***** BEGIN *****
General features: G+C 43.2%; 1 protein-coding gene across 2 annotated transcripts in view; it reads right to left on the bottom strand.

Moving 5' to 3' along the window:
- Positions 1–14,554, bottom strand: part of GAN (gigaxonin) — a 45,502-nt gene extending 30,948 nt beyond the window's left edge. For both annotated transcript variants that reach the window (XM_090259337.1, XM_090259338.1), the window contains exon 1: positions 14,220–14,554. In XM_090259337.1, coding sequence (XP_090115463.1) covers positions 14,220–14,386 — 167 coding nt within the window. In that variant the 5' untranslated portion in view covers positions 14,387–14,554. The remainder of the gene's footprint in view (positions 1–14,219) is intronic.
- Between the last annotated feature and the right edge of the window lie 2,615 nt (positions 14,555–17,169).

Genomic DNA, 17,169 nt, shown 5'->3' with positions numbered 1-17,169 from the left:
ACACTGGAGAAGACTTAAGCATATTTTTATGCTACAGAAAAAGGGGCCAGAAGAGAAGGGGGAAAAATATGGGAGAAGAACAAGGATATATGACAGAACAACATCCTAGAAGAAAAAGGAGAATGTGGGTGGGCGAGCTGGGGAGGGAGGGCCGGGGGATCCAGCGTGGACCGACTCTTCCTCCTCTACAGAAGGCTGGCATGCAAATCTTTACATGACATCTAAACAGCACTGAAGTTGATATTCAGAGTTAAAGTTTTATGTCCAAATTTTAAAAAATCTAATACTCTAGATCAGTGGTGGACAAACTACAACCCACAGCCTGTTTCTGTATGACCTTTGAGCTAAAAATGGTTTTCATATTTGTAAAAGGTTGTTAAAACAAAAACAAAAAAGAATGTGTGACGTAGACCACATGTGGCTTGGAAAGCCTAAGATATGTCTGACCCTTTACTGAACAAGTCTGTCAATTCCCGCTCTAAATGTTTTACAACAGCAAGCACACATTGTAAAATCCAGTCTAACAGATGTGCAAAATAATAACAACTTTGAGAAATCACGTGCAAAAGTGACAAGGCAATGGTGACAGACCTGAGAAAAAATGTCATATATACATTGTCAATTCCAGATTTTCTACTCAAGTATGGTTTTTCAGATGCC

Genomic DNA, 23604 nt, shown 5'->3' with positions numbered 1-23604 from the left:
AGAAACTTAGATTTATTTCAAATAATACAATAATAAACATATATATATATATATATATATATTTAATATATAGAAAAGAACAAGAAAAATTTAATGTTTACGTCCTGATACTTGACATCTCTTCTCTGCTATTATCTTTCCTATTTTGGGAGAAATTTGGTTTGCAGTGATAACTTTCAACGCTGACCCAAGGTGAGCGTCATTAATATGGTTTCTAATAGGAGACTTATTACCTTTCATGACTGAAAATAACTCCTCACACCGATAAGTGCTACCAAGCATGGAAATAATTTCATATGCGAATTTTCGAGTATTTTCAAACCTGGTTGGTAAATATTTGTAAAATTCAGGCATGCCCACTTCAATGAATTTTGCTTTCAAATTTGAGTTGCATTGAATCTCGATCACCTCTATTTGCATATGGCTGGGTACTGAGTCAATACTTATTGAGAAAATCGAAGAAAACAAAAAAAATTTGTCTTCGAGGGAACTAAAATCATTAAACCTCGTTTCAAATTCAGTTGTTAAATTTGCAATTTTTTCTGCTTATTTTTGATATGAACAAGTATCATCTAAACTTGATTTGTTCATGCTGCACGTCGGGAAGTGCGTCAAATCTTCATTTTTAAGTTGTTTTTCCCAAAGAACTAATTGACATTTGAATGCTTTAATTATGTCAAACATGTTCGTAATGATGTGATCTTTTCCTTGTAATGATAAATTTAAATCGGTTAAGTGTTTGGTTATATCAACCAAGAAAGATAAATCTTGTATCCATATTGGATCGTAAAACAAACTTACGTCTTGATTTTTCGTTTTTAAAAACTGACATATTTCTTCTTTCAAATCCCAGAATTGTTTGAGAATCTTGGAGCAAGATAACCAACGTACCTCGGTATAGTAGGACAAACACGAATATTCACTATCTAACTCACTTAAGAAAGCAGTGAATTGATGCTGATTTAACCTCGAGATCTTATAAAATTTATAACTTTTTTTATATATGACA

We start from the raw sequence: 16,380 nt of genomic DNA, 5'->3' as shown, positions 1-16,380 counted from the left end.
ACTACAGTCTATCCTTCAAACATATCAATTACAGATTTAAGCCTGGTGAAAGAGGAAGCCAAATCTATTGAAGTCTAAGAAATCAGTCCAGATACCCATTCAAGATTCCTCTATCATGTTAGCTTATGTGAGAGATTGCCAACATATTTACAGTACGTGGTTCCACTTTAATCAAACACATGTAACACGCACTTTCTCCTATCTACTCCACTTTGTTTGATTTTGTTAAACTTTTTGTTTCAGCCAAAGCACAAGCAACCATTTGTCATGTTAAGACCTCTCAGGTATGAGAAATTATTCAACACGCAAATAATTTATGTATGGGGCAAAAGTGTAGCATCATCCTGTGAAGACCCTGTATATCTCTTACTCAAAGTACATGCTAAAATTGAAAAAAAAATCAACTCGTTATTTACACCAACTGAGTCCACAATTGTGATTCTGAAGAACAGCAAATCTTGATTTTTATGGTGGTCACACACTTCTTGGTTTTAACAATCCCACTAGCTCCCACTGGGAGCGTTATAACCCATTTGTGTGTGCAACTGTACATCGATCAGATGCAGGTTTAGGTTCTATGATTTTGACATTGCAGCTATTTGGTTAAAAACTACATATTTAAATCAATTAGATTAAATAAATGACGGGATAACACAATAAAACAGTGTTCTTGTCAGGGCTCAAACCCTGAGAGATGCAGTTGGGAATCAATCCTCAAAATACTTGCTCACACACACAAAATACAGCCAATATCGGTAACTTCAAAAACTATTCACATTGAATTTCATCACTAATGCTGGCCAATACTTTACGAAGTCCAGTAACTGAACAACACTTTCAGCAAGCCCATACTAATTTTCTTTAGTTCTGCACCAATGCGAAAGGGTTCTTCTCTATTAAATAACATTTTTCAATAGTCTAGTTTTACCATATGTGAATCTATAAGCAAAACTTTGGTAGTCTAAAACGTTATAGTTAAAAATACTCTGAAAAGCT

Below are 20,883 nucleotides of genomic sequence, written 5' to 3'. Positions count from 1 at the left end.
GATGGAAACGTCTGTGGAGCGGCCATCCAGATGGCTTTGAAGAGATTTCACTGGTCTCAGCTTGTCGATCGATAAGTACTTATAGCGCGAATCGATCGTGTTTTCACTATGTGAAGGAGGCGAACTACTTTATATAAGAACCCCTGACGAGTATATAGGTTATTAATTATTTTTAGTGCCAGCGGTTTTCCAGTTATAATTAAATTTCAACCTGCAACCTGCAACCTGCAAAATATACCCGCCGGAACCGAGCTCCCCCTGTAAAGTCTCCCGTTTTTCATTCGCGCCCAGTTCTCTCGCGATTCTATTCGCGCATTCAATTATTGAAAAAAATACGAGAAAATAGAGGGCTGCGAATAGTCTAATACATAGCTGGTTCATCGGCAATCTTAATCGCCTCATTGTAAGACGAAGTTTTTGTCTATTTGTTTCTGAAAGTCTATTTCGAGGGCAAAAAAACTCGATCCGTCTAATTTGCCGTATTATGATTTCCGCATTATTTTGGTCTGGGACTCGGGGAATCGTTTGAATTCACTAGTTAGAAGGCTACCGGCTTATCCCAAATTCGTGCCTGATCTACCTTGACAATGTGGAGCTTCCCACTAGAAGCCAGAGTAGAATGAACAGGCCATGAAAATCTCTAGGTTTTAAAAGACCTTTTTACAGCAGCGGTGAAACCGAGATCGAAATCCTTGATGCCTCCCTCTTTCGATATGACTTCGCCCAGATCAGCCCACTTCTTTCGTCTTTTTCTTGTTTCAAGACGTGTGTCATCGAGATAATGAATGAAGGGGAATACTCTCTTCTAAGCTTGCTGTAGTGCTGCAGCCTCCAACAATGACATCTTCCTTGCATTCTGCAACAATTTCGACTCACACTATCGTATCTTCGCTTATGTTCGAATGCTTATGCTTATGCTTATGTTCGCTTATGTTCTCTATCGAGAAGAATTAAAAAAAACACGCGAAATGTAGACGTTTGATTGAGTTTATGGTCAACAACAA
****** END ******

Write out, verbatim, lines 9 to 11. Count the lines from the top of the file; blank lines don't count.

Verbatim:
We start from the raw sequence: 16,380 nt of genomic DNA, 5'->3' as shown, positions 1-16,380 counted from the left end.
ACTACAGTCTATCCTTCAAACATATCAATTACAGATTTAAGCCTGGTGAAAGAGGAAGCCAAATCTATTGAAGTCTAAGAAATCAGTCCAGATACCCATTCAAGATTCCTCTATCATGTTAGCTTATGTGAGAGATTGCCAACATATTTACAGTACGTGGTTCCACTTTAATCAAACACATGTAACACGCACTTTCTCCTATCTACTCCACTTTGTTTGATTTTGTTAAACTTTTTGTTTCAGCCAAAGCACAAGCAACCATTTGTCATGTTAAGACCTCTCAGGTATGAGAAATTATTCAACACGCAAATAATTTATGTATGGGGCAAAAGTGTAGCATCATCCTGTGAAGACCCTGTATATCTCTTACTCAAAGTACATGCTAAAATTGAAAAAAAAATCAACTCGTTATTTACACCAACTGAGTCCACAATTGTGATTCTGAAGAACAGCAAATCTTGATTTTTATGGTGGTCACACACTTCTTGGTTTTAACAATCCCACTAGCTCCCACTGGGAGCGTTATAACCCATTTGTGTGTGCAACTGTACATCGATCAGATGCAGGTTTAGGTTCTATGATTTTGACATTGCAGCTATTTGGTTAAAAACTACATATTTAAATCAATTAGATTAAATAAATGACGGGATAACACAATAAAACAGTGTTCTTGTCAGGGCTCAAACCCTGAGAGATGCAGTTGGGAATCAATCCTCAAAATACTTGCTCACACACACAAAATACAGCCAATATCGGTAACTTCAAAAACTATTCACATTGAATTTCATCACTAATGCTGGCCAATACTTTACGAAGTCCAGTAACTGAACAACACTTTCAGCAAGCCCATACTAATTTTCTTTAGTTCTGCACCAATGCGAAAGGGTTCTTCTCTATTAAATAACATTTTTCAATAGTCTAGTTTTACCATATGTGAATCTATAAGCAAAACTTTGGTAGTCTAAAACGTTATAGTTAAAAATACTCTGAAAAGCT

Below are 20,883 nucleotides of genomic sequence, written 5' to 3'. Positions count from 1 at the left end.